Today’s fast-evolving business landscape is causing technology purchase decisions to no longer be exclusive to the IT department or its budget. From full platforms to simple applications, technology is playing a monumental role in the productivity of employees, the speed in which business is done, and how organizations as a whole interact both internally and externally. The first step toward any technology implementation is gaining stakeholder buy-in. There are new stakeholders involved in the purchasing process and balancing everyone’s interests can prove a challenging task. How do you — whether you’re a mid-level employee, a department head, or a c-level executive — get the right people on board?
There are several factors to consider. You’ll need to be mindful of how your current technology and all employees will be affected by your proposed implementation. End users, the IT department, and business decision makers all play vital roles in the success of new technology. Without their participation and support, any new technology will ultimately face its demise within your organization.
Evaluating Existing Platforms
The first step is simple — Determine how this platform or application will benefit the company and affect the way you perform your day-to-day tasks. More than likely, your organization has already invested in many different technology solutions. However, technology evolves quickly — Remember when no one could live without their Palm Pilot — and it may be the case that your legacy systems are outdated or just aren’t the best fit. But it could also be that there are options for enhancing your existing systems. Rather than scrapping existing systems, do some research to see if there are any applications that can supplement your IT catalog offerings to achieve your end goal. The key is integration. This will reduce the need for training, reduce costs, and make employees more likely to adopt.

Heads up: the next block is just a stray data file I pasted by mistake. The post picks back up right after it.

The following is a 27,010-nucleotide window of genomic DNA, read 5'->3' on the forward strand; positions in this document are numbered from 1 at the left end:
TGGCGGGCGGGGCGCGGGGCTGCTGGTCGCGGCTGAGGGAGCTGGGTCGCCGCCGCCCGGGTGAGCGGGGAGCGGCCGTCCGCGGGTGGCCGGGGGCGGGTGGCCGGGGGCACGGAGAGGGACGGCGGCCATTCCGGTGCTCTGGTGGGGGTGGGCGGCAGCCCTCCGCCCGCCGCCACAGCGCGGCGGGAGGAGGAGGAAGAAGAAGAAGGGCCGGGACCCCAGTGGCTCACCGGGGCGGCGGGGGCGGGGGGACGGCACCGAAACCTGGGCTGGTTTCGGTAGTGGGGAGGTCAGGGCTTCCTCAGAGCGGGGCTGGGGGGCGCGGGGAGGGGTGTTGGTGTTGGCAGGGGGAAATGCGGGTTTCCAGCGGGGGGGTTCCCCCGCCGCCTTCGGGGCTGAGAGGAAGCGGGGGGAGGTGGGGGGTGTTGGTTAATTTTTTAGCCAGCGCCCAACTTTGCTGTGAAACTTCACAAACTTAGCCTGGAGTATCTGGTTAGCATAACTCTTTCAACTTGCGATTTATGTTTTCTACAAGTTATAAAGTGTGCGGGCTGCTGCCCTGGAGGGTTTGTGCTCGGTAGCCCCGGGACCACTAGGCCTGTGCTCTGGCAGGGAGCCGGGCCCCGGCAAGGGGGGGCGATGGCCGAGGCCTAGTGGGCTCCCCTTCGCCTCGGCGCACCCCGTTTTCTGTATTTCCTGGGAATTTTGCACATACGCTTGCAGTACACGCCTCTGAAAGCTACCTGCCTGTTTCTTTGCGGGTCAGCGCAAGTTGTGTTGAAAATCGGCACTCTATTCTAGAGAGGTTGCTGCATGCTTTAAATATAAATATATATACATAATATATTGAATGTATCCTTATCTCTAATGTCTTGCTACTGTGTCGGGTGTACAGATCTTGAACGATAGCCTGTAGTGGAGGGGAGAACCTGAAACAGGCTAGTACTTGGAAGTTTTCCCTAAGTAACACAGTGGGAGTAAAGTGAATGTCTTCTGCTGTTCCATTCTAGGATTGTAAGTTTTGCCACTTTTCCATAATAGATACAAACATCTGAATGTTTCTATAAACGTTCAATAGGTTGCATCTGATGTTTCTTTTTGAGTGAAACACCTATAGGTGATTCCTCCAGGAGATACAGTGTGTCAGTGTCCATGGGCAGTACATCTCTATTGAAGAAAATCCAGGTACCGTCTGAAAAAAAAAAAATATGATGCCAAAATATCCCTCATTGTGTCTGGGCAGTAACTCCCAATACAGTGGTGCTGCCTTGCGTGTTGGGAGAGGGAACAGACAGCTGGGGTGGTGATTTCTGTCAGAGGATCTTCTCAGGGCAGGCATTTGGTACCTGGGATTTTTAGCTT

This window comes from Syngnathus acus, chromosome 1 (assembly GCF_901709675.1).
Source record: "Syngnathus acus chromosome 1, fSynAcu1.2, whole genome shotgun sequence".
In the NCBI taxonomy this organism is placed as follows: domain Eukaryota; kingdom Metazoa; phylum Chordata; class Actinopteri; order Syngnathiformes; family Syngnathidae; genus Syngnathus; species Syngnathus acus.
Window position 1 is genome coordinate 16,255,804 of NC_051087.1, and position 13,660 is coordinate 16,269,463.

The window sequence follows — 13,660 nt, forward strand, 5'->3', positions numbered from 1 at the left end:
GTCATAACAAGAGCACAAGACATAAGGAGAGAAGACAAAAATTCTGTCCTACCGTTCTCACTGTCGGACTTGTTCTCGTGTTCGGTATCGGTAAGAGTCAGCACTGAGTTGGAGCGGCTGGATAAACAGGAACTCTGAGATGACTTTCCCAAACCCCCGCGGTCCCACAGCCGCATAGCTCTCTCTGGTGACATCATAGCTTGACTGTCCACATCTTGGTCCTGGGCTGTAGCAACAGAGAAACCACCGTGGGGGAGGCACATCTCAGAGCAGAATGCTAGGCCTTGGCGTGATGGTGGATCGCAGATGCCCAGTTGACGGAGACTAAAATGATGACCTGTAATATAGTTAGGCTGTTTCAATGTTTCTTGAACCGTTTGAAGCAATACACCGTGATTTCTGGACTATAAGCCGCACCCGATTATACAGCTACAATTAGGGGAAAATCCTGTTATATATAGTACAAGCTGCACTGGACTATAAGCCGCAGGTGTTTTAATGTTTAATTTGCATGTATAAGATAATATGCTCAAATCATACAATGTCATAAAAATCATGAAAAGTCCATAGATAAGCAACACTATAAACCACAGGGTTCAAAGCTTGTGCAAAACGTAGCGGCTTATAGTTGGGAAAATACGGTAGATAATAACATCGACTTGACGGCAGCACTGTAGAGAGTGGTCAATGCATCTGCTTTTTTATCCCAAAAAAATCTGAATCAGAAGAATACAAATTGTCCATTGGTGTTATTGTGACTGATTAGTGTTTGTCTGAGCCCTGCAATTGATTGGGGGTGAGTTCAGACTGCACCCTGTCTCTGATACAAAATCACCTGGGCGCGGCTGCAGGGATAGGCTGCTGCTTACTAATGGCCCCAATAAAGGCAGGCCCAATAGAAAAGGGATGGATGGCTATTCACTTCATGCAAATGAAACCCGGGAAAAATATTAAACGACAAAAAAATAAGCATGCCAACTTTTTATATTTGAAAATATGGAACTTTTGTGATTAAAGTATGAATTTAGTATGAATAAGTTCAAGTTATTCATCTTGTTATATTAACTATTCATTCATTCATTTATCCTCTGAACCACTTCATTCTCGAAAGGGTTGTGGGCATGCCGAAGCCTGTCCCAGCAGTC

Will this technology affect your platforms? Be sure to address the following questions to ensure implementation will not negatively affect your employees:
- Will implementation bog down or speed up the system?
- How will it be integrated into current processes?
- Will workflows, permissions, or settings need to be changed to accommodate this new technology?
- How does this purchase improve upon or maximize the value of current platforms?
- Will implementation tie up IT resources for a considerable amount of time?
Considering End Users
End users, or those who will be using the technology in their day-to-day tasks, are by far the most important players in your purchasing decision. An application may seem like the best investment, but can fail without… Read full article here.